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Three Reasons You Need More than a Last Will and Testament in Your Estate Plan

You have a Last Will and Testament.  All your assets will be managed and disposed according to your wishes, right?  Probably not.  People often misunderstand what a will does which can have a big impact on how assets are managed and disposed of for you and your family.

  1. The Will is Only Effective Upon Death

Your Will directs your Personal Representative on how to conclude your final affairs and to whom to distribute assets upon your death.  However, the Will does not dictate how your assets will be used if you become incapacitated and you can no longer manage assets yourself.  For this purpose, you need other legal documents such as a Power of Attorney or Trust.

  1. The Will Does Not Give Anyone Authority to Make Health Care Decisions for You

If you become incapacitated, a Health Care Representative will make health care decisions for you.  Unless you have appointed a Health Care Representative in writing or executed a Health Care Power of Attorney, a team of individuals designated by state law will make health care decisions for you.  As this team may not be those you would want in a position of making health care decisions and can lead to conflicting decisions, you should appoint a Health Care Representative in writing or execute a Health Care Power of Attorney.

  1. The Will Typically Distributes Only a Portion of Your Assets

Your Will determines how your probate assets are distributed.  The Will does not direct the disposition of joint assets or assets with a beneficiary designation.  Life insurance policies, IRAs, or other assets with beneficiary designations will be distributed to the persons listed on the beneficiary form no matter who is designated beneficiary under your Will.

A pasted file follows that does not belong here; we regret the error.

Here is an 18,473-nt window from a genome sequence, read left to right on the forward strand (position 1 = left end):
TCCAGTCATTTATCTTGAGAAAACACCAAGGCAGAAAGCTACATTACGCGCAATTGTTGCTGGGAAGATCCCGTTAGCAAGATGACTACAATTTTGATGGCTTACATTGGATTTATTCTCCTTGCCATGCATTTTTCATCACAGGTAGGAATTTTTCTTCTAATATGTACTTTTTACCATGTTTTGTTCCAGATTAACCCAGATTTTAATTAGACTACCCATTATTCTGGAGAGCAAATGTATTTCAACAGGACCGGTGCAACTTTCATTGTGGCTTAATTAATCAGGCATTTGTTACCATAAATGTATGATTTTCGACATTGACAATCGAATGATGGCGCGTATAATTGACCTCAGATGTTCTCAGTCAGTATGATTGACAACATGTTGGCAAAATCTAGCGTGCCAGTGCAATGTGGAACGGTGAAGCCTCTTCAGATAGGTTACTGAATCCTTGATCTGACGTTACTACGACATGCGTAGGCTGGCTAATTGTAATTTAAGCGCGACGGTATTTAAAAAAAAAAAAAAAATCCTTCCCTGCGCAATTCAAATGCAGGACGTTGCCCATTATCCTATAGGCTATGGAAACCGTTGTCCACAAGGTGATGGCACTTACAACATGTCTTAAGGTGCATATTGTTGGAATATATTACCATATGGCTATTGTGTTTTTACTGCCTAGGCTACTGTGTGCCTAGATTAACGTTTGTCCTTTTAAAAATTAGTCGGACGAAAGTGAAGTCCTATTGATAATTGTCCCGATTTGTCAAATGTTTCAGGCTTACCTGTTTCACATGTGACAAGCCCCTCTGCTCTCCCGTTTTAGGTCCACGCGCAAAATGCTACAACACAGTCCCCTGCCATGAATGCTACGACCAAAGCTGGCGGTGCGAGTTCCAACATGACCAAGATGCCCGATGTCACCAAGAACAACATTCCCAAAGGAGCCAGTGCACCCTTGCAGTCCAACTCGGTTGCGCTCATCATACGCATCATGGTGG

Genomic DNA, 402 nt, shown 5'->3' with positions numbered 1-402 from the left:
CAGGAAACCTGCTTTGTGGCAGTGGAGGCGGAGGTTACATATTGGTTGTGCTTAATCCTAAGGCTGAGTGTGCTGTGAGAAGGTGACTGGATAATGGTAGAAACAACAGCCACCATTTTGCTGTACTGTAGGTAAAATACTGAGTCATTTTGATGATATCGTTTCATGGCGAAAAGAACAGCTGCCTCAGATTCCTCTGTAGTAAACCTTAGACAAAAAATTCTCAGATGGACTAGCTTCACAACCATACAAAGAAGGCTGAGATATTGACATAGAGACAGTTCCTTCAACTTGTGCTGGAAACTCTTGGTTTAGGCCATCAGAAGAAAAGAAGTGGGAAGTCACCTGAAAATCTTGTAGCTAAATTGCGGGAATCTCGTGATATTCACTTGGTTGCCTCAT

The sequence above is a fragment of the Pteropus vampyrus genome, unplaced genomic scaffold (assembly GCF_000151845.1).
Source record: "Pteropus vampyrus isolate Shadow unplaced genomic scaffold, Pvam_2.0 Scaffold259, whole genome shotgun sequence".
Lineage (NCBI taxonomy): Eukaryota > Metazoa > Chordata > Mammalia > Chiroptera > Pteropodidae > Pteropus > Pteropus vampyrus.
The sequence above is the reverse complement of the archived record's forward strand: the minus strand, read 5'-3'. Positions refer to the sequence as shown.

Executing a Last Will and Testament is a beginning step to planning, but is a small cog in a comprehensive plan.  Other documents are necessary to ensure your team has the authority to act for you when the time comes and that assets are divided among those you truly desire and in the proportions you want.  Without a complete plan, your needs could go unmet or your loved ones may be forced to proceed with an expensive, time-consuming process to obtain a guardianship through a Court.   Furthermore, an incomplete plan can result in unanticipated, unequal distribution of assets at your death leading to hurt feelings or a family left in turmoil.  To design a comprehensive estate plan crafted specifically to meet your goals, contact us today.  We can assist you in preparing a plan that contains everything you and your family need to provide peace of mind and future protection.

Jeff is Certified as an Elder Law Attorney (CELA) by the National Elder Law Foundation, a distinction held by only a handful of lawyers in Indiana. For almost 20 years, he has focused on elder law, estate planning, long-term care planning, Medicaid planning, Veterans Affairs benefits planning, special needs planning, guardianships, and estate administration.

Jeffery D. Stinson, Certified Elder Law Attorney
Jeff is Certified as an Elder Law Attorney (CELA) by the National Elder Law Foundation, a distinction held by only a handful of lawyers in Indiana. For almost 20 years, he has focused on elder law, estate planning, long-term care planning, Medicaid planning, Veterans Affairs benefits planning, special needs planning, guardianships, and estate administration.